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The E24 Face-off

The Cars

Both the proudest members of the 6 series fleet, the 635Csi and the M635Csi (M6) turned some heads in their day. The smooth, suave and stylish 635Csi complements the Coupe category with BMW's luxury interpretation of a performance two-seater, while the M6's devilish speed and acceleration threaten to unseat all reason in the driver and incite blissful euphoria. Nevertheless, both are classic Grand Tourers matched only, possibly, by the Mercedes W116 450SL, which, by the time the smooth sixes arrived was looking a little tame. Both cars are excellent operators, described as threateningly 'shark nosed' by some, conversely, when stationary appear more disciplined and inviting. The elegant side-on profile really matches the image of the 6 as a car of 'Monte Carlo-ish' long and reserved charms. Coupled in the with the discreet 'M' badge on the M6, smaller mirrors and a slight spoiler on the rear and you have yourself a pair of vehicles whose attributes stop thankfully short of any ostentatious assumptions and bring out a silent but highly visible magnificence.

The 635CSi

The 635Csi is an excellent example of the 6, this particular luxury model (pictured below) is the Highline edition of 1989 cranked out to increase sales in the last year of 6 series production by BMW. It was designated the 'L6' in the US, suffering from lower power output courtesy strict US pollution emission legislation and was only available with automatic transmission. This one, coloured Misano red, sports larger bumpers, leather which extends up the sides of the doors, dashboard and headlining. Coined by an owner for having three points of superb strength, he articulated power, comfort and suspension.

Click For Larger Image

(Left) The sleek, black leather interior of the 635CSi, leather also comprised portions of the dashboard and side doors. This 1989 example is in relatively good condition and exemplifies the luxurious image of the 6 as an exclusive Coupe. Automatic shown. Click image to view magnified version.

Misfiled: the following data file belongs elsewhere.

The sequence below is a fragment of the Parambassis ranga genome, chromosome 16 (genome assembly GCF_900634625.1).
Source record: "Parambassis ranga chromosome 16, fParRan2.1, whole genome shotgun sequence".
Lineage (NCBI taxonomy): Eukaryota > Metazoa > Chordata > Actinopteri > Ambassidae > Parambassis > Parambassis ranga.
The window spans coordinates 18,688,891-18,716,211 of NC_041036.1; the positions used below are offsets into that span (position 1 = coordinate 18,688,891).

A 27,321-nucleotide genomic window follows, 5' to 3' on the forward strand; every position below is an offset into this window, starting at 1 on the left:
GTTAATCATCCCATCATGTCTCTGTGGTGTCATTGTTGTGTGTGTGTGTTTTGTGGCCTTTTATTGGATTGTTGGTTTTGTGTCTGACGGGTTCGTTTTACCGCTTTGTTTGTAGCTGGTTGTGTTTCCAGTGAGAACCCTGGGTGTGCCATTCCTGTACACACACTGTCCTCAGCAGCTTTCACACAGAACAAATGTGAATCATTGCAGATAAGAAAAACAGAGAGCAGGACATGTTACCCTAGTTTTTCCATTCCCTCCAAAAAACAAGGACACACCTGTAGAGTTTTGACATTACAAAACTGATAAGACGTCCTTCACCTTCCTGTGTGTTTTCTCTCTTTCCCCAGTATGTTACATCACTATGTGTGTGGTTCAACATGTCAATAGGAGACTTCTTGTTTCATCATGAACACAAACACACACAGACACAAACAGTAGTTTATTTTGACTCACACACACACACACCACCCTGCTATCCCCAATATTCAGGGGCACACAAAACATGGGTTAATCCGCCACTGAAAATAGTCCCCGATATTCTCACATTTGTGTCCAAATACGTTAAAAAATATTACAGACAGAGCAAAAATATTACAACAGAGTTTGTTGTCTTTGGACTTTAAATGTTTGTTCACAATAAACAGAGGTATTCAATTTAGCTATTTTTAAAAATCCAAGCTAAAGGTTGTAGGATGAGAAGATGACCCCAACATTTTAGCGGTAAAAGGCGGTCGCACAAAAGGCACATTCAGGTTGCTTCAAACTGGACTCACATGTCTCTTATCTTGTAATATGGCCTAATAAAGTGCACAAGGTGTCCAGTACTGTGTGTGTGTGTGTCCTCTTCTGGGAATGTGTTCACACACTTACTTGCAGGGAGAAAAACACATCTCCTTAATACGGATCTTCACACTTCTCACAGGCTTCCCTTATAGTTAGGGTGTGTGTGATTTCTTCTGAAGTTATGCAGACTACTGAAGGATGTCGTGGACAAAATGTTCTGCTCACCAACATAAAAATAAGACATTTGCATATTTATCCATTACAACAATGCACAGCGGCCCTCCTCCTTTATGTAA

(Right) The mechanical entrails of the 635CSi, an M30 3.4 litre engine sits at its heart, also that which powered most of the E23 7 series. Click image to view magnified version.

The M635CSi (M6)

Pictured (below) is the 1989 M6 Macao blue 6 series, a recipient of 60bhp more grunt than the 635Csi, it offers performance as its cornerstone. Described by many as a fabulous all-round car, whose build quality, comfort and ride are outstanding, it is not a model without imperfections. None crippling of course, but possibly BMW didn't fully anticipate the 'character' the M6 would exhibit after being doled out so much power, "M6 power demands respect and you have to watch the rear end, even in the dry." (Mick Charman, BMW Car) Such stability problems aren't major blemishes on the appeal of the M6, however, whose driver's seat is aspired to, precisely on the basis of power.


(Right) The heart of the M6, the S38 'M-power' in-line 6 cylinder with 3453cc of capacity. It's engine was more or less directly derived from BMW's successful M1 racer. Click image to view magnified version.


(Left) The white interior of the M635CSi, this specimen has seen some better days, but the immutable BMW aura remains evident in this high-performers' cabin. Manual shown. Click image to view magnified version.